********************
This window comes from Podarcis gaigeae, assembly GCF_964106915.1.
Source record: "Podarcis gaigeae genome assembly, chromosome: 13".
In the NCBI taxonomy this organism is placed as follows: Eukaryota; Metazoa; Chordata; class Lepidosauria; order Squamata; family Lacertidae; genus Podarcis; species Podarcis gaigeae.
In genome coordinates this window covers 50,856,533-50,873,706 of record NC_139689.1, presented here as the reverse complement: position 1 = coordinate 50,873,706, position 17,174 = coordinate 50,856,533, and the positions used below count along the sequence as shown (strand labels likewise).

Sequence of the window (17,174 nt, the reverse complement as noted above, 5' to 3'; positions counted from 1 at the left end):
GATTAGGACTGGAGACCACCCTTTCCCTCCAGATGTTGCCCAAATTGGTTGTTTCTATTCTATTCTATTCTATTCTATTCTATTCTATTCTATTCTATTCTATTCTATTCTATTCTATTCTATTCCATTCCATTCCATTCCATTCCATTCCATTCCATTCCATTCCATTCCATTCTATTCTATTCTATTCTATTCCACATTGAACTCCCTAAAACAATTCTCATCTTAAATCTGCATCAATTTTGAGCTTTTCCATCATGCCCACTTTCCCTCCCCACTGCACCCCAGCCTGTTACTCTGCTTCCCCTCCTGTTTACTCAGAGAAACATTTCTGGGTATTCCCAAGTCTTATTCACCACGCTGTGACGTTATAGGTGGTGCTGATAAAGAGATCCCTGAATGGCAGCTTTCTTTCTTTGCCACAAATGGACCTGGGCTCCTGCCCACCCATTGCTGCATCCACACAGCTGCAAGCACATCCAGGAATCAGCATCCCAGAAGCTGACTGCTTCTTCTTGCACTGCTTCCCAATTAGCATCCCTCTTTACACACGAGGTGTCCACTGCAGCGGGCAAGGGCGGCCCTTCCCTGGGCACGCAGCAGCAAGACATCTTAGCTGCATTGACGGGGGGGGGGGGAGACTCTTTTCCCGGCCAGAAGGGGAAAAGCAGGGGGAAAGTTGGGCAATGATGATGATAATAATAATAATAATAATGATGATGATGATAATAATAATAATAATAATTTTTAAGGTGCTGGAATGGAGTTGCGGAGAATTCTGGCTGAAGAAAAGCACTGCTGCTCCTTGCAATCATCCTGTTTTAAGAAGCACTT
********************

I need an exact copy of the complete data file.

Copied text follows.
This window comes from Podarcis gaigeae, assembly GCF_964106915.1.
Source record: "Podarcis gaigeae genome assembly, chromosome: 13".
In the NCBI taxonomy this organism is placed as follows: Eukaryota; Metazoa; Chordata; class Lepidosauria; order Squamata; family Lacertidae; genus Podarcis; species Podarcis gaigeae.
In genome coordinates this window covers 50,856,533-50,873,706 of record NC_139689.1, presented here as the reverse complement: position 1 = coordinate 50,873,706, position 17,174 = coordinate 50,856,533, and the positions used below count along the sequence as shown (strand labels likewise).

Sequence of the window (17,174 nt, the reverse complement as noted above, 5' to 3'; positions counted from 1 at the left end):
GATTAGGACTGGAGACCACCCTTTCCCTCCAGATGTTGCCCAAATTGGTTGTTTCTATTCTATTCTATTCTATTCTATTCTATTCTATTCTATTCTATTCTATTCTATTCTATTCTATTCTATTCCATTCCATTCCATTCCATTCCATTCCATTCCATTCCATTCCATTCCATTCTATTCTATTCTATTCTATTCCACATTGAACTCCCTAAAACAATTCTCATCTTAAATCTGCATCAATTTTGAGCTTTTCCATCATGCCCACTTTCCCTCCCCACTGCACCCCAGCCTGTTACTCTGCTTCCCCTCCTGTTTACTCAGAGAAACATTTCTGGGTATTCCCAAGTCTTATTCACCACGCTGTGACGTTATAGGTGGTGCTGATAAAGAGATCCCTGAATGGCAGCTTTCTTTCTTTGCCACAAATGGACCTGGGCTCCTGCCCACCCATTGCTGCATCCACACAGCTGCAAGCACATCCAGGAATCAGCATCCCAGAAGCTGACTGCTTCTTCTTGCACTGCTTCCCAATTAGCATCCCTCTTTACACACGAGGTGTCCACTGCAGCGGGCAAGGGCGGCCCTTCCCTGGGCACGCAGCAGCAAGACATCTTAGCTGCATTGACGGGGGGGGGGGGAGACTCTTTTCCCGGCCAGAAGGGGAAAAGCAGGGGGAAAGTTGGGCAATGATGATGATAATAATAATAATAATAATGATGATGATGATAATAATAATAATAATAATTTTTAAGGTGCTGGAATGGAGTTGCGGAGAATTCTGGCTGAAGAAAAGCACTGCTGCTCCTTGCAATCATCCTGTTTTAAGAAGCACTT